But Alex isn’t most guys.
He’s sweet and smart and funny, and he doesn’t care what other people think of him.
He’s not afraid to be himself, even if that means wearing mismatched socks or quoting Star Wars in public.
He knows who he is and he accepts himself completely—and he accepts me too, which is one of the things I love most about him.
Alex is standing in front of me now.
He leans down and gives me a quick hug, like we haven’t seen each other in weeks.
I can smell the coffee on his breath and the shampoo in his hair.
“Hey,” he says.
“Did you get everything set up?”
I shake my head and show him the screen.
“I don’t know what I’m doing wrong.”
He takes the computer from me and sits down in the desk next to mine.
I watch as his fingers dance across the keyboard, opening files and clicking on links.
I have no idea what he’s doing, but it looks like magic to me.
Alex is a wizard with computers.
To him, programming is like writing poetry; the code is his language and the keyboard is his paintbrush.
He can make the computer do just about anything he wants it to do—just by typing a few lines of code.
To me, programming might as well be ancient Greek; it makes absolutely no sense to me at all.
But Alex has been trying to teach me anyway.
I don’t know why he bothers; it seems like a lost cause to me.
But he’s patient and kind and totally in love with his craft.
It’s nice that he wants to share it with me.
A few minutes later, Alex pushes the computer back toward me and I see that everything is up and running now.
“There you go,” he says.
“I got it all set up for you.”
“Thanks,” I say.
“I don’t know what I would do without you.”
“Probably fail,” he says, grinning.
“Don’t worry, Em, I’ve got your back on this one.”
I feel a little better now that the computer is working properly.
I take a deep breath and remind myself that I can do this.
If Alex thinks I’m capable of learning how to program, then maybe I am.
The professor walks into the room then, carrying a thick stack of papers in his hand.
He sets them down on the front desk and pulls out a pen from his shirt pocket.
He has thinning hair and wire-rimmed glasses, and he talks with a thick accent that I can’t quite place.
He looks very serious and very smart—I can tell that this class is going to be a challenge.
He starts writing on the whiteboard, drawing lines and arrows and boxes, explaining the essential concepts of HTML and CSS.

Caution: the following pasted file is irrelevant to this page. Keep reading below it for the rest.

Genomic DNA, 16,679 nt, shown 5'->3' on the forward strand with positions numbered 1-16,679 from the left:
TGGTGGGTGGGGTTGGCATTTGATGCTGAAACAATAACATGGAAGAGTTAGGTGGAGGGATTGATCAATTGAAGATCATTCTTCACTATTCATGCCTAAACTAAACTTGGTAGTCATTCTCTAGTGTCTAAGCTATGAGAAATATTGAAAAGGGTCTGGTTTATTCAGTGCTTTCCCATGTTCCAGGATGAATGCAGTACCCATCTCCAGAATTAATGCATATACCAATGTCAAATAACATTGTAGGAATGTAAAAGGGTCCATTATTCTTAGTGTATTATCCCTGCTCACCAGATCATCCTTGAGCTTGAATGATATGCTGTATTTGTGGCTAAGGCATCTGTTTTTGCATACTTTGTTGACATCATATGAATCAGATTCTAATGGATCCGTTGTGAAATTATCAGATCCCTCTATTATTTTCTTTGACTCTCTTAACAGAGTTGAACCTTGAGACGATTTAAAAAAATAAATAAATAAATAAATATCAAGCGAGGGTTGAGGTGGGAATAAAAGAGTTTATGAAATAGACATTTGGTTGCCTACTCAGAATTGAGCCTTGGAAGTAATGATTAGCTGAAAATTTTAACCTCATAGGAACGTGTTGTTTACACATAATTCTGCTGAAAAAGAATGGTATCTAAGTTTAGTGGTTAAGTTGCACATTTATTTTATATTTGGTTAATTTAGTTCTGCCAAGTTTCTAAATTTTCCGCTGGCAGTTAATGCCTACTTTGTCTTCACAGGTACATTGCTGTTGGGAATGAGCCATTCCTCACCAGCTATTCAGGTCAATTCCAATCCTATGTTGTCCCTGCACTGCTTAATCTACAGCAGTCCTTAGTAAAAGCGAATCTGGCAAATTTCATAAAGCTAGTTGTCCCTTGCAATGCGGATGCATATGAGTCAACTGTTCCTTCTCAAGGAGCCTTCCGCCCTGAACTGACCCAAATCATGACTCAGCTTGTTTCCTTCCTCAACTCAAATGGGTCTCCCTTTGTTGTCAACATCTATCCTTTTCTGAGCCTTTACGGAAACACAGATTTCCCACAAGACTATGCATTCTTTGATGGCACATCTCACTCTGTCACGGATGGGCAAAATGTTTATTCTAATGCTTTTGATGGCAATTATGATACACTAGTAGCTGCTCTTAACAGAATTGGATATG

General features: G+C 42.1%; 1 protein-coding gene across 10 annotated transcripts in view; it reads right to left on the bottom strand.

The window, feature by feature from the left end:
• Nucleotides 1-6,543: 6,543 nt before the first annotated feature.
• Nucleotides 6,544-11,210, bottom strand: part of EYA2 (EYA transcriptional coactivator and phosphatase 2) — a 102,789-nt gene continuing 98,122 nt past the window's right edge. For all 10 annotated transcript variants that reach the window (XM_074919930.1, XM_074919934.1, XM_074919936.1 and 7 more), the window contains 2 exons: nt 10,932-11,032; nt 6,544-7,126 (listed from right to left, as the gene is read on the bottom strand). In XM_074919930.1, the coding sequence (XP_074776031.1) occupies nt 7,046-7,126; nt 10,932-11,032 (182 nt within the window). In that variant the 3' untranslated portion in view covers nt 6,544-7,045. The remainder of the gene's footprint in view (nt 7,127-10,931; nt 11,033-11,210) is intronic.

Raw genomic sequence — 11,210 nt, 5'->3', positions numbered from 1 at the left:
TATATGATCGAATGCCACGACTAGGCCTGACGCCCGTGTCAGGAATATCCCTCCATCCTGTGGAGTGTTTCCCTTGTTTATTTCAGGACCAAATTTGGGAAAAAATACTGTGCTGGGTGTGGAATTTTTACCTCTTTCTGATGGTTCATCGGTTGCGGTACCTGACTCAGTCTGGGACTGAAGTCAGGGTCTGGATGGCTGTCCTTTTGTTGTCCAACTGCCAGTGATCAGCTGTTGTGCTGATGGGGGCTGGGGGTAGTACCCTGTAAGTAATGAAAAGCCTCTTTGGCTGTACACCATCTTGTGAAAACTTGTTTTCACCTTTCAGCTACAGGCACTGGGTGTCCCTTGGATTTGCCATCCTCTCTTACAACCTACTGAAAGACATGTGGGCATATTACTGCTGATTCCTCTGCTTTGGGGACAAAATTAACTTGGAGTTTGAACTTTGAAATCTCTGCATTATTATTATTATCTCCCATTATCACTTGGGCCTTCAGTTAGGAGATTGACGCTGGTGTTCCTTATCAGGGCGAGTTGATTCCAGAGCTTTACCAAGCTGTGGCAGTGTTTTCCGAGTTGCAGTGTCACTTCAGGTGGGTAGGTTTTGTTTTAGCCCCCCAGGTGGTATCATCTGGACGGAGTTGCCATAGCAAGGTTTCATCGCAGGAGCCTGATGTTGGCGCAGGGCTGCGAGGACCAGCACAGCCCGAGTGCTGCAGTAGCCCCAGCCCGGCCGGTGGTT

As he talks, I feel a creeping sense of unease, like I don’t belong here.
The words are familiar to me, of course—I’ve heard Alex talk about them a thousand times—but they’re foreign to me too, like some kind of secret code that only the smartest people in the world know how to crack.
I don’t have any idea what he’s talking about; it might as well be Mandarin for all I know.
But Alex is listening intently, his eyes narrowed and his head cocked to one side.
He looks totally absorbed in what the professor is saying, like he understands every word of it.
His eyes are bright and alert, like he’s watching some kind of amazing magic show, and he nods along with each new concept, like he gets it.
It makes me smile, to see him so happy and so alive.
I just wish I was like that too.
But I’m not; I’m lost and confused and completely out of my depth.
A few minutes later, the professor finishes his lecture and starts passing out the syllabus for the class.
There are two textbooks we need to read, a series of problem sets we need to complete, and a final project we need to turn in at the end of the semester—a simple website that uses all the elements we’ve learned in class.
It sounds impossible to me, like climbing Mount Everest or sailing around the world.
I have no idea how I’m going to do this, but I know that I have to find a way.
My entire future is riding on this class; if I can’t pull it off, I’ll never be able to make my parents understand that I need to change majors—and I’ll never be able to convince myself that I made the right decision by coming here in the first place.
I look over at Alex, who is already flipping through the pages of the syllabus, making a mental list of everything we need to do in the next few weeks.
He looks absolutely certain that we can do this—and he looks absolutely determined too.
I take a deep breath and remind myself that I have him by my side.
I can do this too, right?
Alex watches over my shoulder as I work on my first assignment, the corners of his mouth twitching into a smile as he sees me struggling with the code.
“Having fun?”
he asks, his voice thick with amusement.
“Don’t you have some code of your own to write?”
I say, feeling my face flush with embarrassment.
He chuckles, the sound deep and warm, like a rumbling engine, as he pushes his glasses up on the bridge of his nose.
“Not when I can watch you do it instead,” he says.
“I’m getting front-row seats to the show.”
I roll my eyes at him, but I can’t help but smile as I try to figure out how this works.